Skip To Content Skip To Menu

Driving on unsealed roads

Driving in New Zealand can present some challenges – and nowhere more so than driving on the country’s many unsealed roads.

Any adventure worth the name carries responsibility for your own safety, and driving where the tarmac stops is no different.

Roughly 38 percent of New Zealand’s local roads – the non-State highways – are unsealed. Sometimes, you’ll need to use some of the 31,400km of unsealed road to get to some of New Zealand’s most scenic, breathtaking and flat-out amazing spots. However, they can be a challenge for inexperienced drivers.

When you drive off the sealed track

  • Make sure you know where your car is powered from – the front wheels, the rear wheels, or all four of them. This will radically affect how the vehicle performs in off-tarmac environments.
  • Keep your speed down, especially when you hear approaching vehicles, or see their dust clouds. Drive at 40-50kmh (or slower, if on narrow roads) when passing oncoming traffic, and let faster-moving traffic pass.
  • Gravel, or other unsecured material, can move if you brake suddenly – a lot of accidents happen from vehicles losing traction and sliding off the roads at speed. Break gradually and smoothly, slowing down before you need to. “Panic braking” probably won’t end well.
  • Always be able to stop in the space you can see. If you’re driving in someone else’s dust cloud, the best thing you can do to improve the quality of your drive is to stop, have a walk, and let them get further down the road.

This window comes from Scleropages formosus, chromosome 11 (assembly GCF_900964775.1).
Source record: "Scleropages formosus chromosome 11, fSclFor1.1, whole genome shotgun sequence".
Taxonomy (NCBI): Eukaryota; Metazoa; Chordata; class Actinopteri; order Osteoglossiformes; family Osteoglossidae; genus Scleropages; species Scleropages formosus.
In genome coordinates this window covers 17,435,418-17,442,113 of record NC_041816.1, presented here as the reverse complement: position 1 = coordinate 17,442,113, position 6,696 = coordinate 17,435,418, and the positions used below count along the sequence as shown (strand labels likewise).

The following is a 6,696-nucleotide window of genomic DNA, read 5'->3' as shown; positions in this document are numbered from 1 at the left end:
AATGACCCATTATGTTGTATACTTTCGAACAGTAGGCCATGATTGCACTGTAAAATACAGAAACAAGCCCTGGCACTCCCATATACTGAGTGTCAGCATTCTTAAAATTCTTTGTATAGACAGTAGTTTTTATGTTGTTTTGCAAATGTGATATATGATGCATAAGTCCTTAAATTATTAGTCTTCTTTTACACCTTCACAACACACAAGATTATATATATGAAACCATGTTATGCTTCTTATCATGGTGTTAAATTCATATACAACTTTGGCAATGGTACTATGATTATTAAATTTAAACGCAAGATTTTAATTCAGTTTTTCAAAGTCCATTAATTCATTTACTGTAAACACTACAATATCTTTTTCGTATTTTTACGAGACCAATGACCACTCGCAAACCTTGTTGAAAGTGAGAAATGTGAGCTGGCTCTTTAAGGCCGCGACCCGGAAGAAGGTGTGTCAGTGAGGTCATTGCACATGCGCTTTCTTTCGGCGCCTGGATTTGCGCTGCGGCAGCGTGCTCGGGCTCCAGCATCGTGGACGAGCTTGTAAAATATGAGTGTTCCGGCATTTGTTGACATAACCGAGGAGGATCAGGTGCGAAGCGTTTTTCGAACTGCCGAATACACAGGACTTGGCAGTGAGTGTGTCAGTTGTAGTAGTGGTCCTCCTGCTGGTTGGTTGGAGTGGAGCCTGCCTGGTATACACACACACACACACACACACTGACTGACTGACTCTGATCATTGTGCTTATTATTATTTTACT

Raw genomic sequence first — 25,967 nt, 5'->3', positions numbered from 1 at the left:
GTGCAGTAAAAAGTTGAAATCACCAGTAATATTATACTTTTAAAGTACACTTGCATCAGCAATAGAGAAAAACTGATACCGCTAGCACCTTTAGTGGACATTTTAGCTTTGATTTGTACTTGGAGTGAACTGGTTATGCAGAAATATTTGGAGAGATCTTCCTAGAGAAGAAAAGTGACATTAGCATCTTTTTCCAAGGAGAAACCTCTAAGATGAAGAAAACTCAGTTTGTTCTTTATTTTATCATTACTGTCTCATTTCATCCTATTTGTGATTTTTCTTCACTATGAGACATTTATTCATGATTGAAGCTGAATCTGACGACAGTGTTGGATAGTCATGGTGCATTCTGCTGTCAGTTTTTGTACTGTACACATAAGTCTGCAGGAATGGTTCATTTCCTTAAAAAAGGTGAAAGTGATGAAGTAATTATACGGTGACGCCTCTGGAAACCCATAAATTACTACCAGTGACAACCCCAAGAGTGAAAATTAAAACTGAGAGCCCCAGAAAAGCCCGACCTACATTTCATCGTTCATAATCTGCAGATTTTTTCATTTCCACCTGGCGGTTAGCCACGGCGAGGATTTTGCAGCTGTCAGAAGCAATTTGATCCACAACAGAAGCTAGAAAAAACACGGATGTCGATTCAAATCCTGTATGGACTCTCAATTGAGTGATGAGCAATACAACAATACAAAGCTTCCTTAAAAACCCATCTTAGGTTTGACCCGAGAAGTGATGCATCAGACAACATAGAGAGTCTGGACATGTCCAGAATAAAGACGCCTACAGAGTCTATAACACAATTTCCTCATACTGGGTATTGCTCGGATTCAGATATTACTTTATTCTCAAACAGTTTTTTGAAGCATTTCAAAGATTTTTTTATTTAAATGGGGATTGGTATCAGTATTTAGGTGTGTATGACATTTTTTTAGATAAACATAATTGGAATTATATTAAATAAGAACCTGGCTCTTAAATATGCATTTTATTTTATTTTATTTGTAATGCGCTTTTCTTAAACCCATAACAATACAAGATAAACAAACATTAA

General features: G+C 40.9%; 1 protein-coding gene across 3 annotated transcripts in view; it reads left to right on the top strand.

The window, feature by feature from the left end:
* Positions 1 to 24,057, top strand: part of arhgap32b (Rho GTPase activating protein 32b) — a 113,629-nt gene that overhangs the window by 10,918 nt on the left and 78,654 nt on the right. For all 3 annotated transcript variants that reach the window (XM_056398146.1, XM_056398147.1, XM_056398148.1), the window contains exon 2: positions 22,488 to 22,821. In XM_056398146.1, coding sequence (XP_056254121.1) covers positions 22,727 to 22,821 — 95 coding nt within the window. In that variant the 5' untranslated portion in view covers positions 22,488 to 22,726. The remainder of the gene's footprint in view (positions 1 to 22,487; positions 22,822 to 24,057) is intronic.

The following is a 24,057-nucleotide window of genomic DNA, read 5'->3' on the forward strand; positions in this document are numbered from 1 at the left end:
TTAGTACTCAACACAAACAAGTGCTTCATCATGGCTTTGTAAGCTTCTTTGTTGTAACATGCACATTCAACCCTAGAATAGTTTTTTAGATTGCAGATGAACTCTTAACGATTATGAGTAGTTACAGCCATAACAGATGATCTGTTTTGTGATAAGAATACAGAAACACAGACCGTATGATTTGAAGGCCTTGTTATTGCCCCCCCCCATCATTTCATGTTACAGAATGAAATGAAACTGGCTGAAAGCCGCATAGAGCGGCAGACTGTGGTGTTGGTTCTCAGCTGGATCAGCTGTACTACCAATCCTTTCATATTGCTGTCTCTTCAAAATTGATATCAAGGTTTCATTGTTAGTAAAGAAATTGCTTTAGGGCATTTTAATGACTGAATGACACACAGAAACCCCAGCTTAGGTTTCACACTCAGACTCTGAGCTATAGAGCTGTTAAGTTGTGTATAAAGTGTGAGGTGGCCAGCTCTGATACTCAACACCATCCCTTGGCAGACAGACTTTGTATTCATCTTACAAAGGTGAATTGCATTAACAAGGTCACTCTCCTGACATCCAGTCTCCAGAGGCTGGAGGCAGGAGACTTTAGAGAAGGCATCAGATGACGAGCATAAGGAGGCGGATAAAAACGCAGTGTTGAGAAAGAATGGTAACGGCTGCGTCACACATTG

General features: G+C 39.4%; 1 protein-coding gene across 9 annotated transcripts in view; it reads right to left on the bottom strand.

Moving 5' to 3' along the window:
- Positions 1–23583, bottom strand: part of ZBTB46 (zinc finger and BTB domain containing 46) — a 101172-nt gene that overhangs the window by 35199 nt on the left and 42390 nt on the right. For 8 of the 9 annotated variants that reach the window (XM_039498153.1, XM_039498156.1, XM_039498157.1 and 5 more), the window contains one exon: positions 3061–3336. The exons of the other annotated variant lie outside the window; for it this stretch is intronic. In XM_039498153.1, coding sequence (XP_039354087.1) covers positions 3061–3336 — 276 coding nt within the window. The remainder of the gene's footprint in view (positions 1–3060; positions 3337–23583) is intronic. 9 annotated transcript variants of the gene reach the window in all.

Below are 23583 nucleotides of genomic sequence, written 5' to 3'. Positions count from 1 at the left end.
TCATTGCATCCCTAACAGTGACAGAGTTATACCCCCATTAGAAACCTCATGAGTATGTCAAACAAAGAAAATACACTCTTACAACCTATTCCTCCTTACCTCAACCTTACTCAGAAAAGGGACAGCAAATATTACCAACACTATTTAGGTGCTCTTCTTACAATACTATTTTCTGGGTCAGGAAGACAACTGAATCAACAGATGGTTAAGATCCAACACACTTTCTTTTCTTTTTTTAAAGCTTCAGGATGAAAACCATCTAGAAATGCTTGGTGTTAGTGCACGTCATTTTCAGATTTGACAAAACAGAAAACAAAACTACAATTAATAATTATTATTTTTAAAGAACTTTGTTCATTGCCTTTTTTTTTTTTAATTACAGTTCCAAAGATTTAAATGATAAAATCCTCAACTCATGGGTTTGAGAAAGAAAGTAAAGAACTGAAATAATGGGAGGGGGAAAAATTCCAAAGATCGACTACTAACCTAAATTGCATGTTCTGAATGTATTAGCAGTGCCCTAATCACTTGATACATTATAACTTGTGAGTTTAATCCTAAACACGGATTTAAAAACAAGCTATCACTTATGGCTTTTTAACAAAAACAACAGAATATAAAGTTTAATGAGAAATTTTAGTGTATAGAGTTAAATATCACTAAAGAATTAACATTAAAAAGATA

• Take corners as smoothly, widely and slowly as possible, to avoid losing control. Brake on the straight – if you have to brake in the corner it’s probably too late.
  • Pay particular attention to the road conditions – there are often steep banks, trees or cliffs beside them. Drive with your lights on, and look out for oncoming traffic on any blind corners you may come to.

The latest-available crash data shows drivers losing control on unsealed roads accounts for roughly 65 injury-causing car crashes, and one death, every year.

Drive with recognition of your skill level and your understanding of how your vehicle interacts with these types of roads. There probably won’t be police on these roads, and chances are, no one will find you for a few days if you crash off the road and are rendered unconscious.

Avoid uncontrolled spin-outs at all costs – especially on mountainous or tree-lined roads.

For beach driving tips, click here.

There is no substitute for hands-on experience when handling these types of situations – but make sure you learn safely. One of the fastest, safest, and most fun ways is to get professional instruction – a few hours with a trainer can be a once-in-a-lifetime experience – that may even save your life more than once!